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Scott Tuttle: President of Livin’ Lite

Scott Tuttle, President of Livin’ Lite, gives us the inside story on why he’s launching a new line of wood-free all-aluminum hard-side truck campers. No staples included.

Scott Tuttle

One of my favorite things about publishing Truck Camper Magazine is getting to know the movers and shakers behind the truck camper industry.  Each brings their own unique history, perspective, and vision to the marketplace which is clearly reflected in their companies and the truck campers they build.

Scott Tuttle, President of Livin’ Lite, is a perfect example of this phenomenon.  Over a decade ago, Scott had a vision for a wood-free, all-aluminum, entry-level, ultra-lightweight pull-behind pop-up.  His pull-behind pop-ups would be priced under almost everything on the market, so light that even a car could pull them, and all-aluminum so you could wash them out with a garden hose without fear of rust or rot.

Nothing about his vision was traditional and Scott knew it would be an uphill battle to gain acceptance with RV dealers.  With the focus, determination, and hard work only true entrepreneurs bring to the table, Scott made his vision a success in the marketplace.

Now Scott has turned his sights on bringing his unique building techniques and business model to the truck camper market.  If the past is any indication for the future, Scott Tuttle is about to make a significant impact on the truck camper industry and community.

TCM: Livin’ Lite may be new to the hard side camper market, but you’ve been in the RV industry for some time.  Tell us how you got into the RV business.

Scott: I started in the RV industry in mid-1980s working for Mallard Coach.  I had gone to college for graphic design and developed the brochures and marketing for Mallard.  After working for Mallard, I went to work for Gulf Stream Coach as their Director of Advertising and Marketing.  Then I started my own advertising agency and worked with five or six RV companies on their marketing efforts, brochures, and websites.

At the same time, I was talking to some friends in RV business about starting our own RV manufacturing company.  In the summer of 2003, we started Livin’ Lite Recreational Vehicles.   Soon after, in the Fall of 2003, I started a second company, Heartland RV with a few other friends.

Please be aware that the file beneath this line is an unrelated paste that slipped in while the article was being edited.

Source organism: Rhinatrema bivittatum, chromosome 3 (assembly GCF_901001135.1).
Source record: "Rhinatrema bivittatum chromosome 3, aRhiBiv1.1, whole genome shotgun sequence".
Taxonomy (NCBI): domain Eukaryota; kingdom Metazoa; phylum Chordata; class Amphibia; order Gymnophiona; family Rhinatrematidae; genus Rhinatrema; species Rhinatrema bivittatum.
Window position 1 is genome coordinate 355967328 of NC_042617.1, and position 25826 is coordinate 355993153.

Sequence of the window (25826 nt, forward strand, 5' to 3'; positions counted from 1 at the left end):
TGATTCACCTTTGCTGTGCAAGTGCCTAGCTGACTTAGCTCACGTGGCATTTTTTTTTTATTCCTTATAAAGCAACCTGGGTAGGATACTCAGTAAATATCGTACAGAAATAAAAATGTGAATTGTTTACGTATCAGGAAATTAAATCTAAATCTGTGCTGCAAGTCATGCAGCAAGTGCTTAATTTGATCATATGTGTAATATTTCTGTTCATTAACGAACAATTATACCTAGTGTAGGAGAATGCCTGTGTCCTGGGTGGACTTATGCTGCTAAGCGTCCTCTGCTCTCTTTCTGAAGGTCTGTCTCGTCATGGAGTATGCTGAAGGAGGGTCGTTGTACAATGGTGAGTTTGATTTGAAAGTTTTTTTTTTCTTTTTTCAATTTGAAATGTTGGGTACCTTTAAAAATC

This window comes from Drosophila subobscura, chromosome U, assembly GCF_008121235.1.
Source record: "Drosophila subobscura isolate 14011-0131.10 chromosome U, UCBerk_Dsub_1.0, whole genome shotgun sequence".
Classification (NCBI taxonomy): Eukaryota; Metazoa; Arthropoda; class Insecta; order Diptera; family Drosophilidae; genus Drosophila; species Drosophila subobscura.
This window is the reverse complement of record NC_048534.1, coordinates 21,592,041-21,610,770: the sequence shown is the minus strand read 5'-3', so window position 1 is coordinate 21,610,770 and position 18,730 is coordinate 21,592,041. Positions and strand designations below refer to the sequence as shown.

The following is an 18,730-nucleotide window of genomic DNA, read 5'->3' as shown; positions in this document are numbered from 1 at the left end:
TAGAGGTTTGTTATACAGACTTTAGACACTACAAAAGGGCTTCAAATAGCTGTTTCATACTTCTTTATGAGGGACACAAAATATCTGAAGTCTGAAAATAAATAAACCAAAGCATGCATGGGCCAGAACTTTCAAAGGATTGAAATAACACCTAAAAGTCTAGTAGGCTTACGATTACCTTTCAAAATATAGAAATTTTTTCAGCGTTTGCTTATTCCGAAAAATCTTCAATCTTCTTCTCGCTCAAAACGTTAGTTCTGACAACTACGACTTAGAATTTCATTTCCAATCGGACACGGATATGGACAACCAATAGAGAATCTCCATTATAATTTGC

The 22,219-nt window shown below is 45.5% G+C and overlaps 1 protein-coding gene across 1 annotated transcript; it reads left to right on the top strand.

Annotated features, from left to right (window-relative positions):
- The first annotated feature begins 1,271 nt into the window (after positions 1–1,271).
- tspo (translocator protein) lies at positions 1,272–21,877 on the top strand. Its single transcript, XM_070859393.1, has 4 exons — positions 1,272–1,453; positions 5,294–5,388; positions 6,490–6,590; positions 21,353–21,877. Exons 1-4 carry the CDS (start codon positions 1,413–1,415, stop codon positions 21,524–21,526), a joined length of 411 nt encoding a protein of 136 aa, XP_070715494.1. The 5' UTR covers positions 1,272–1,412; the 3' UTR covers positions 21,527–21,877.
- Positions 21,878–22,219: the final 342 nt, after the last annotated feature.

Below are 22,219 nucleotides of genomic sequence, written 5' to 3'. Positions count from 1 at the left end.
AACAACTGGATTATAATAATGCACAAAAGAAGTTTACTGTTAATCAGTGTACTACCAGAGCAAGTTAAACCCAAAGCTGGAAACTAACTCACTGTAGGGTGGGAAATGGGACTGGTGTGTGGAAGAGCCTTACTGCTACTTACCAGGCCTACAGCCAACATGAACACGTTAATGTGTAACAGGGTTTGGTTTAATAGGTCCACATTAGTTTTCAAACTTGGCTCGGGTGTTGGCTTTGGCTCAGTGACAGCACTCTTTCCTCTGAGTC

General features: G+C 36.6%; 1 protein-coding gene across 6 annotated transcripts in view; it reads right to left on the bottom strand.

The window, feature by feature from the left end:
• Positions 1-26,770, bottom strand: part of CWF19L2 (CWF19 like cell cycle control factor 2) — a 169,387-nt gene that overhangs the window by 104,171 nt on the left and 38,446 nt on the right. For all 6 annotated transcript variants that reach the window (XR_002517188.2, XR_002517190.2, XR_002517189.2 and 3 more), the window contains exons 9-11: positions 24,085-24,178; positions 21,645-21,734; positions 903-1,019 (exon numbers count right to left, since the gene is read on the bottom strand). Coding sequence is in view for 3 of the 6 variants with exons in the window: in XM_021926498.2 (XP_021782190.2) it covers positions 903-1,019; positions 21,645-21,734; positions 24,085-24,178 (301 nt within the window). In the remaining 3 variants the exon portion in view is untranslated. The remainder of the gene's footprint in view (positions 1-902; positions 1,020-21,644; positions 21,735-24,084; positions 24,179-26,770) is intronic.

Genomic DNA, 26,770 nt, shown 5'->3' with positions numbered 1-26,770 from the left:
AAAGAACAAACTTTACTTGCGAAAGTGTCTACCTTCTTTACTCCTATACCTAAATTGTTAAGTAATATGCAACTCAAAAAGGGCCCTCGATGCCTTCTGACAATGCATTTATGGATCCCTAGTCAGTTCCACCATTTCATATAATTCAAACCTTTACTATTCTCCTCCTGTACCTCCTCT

TCM: What was the original vision behind Livin’ Lite?

Scott: The concept behind Livin’ Lite was to design all-aluminum ultra lightweight tent campers.  Wood-free recreational vehicles that were light enough to be pulled by small cars had never been done in the RV industry.  We were also focused on building RV products for the entry level family.  At the time, the RV industry was leaving this market behind as it made pull-behind pop-ups bigger and more expensive.

Around the year 2002 a pull-behind pop-up would cost $10,000 to $12,000 and was so heavy that you needed a full-size pickup truck to pull it.  We designed the Quicksilver to cost in the $5,000 to $7,000 range and be lightweight enough to be pulled with a car.  The all-aluminum construction meant the products would not rot or rust.  It took some time to get the dealers to understand the opportunity our products represented, but the consumers got it right away.

TCM: So what happened with Heartland RV?

Scott: As Livin’ Lite got off the ground slowly, Heartland RV took off quickly and it didn’t take long for Heartland RV to take up all of my time and energy.  Heartland RV ended up being one of the fastest growing RV companies of all time and demanded the vast majority of my time.  Because of that, I had a GM run Livin’ Lite on a day to day basis for me, while I focused on Heartland.

TCM: Wow.  Are you still working at Heartland RV?

Scott: No. I sold my interest in Heartland RV in 2008.  It was a real transition to go back to Livin’ Lite with just $500,000 in revenue a year.  I moved Livin’ Lite to my hometown, Wakarusa, Indiana, and settled down to what I thought would be a quieter lifestyle.  Then the factory literally burned down on the first night after the company moved.  That was October 1st, 2008.  All of our materials, tools, and machinery literally melted.

TCM: That must have been devastating.  How did Livin’ Lite recover from that?

Scott: We actually rebounded quickly and started ordering parts the very next morning.  Two weeks to the day after the fire, our first unit rolled off the line.  We rebuilt our facility in the first half of 2009 and moved into a new factory in July of 2009.

Then we started to expand into larger tent campers and enclosed toy haulers.  In 2009 we developed our first hard side travel trailer under the CampLite name.  Again these products were all-aluminum from the frame to the flooring to the cabinetry to the roof.  There’s not a splinter of wood in our travel trailers and they are light enough to be pulled by most cars, minivans, and cross-over vehicles.

 camplite-cltc5.7.jpg camplite-exterior1.jpg camplite-exterior2.jpg
 camplite-interior1.jpg camplite-interior camplite-interior3.jpg

Above: The Camplite CLTC 5.7 prototype with a Chevy Colorado (top center) and Ford Ranger (top right).  The inside of the CLTC 5.7 features all-aluminum cabinetry.

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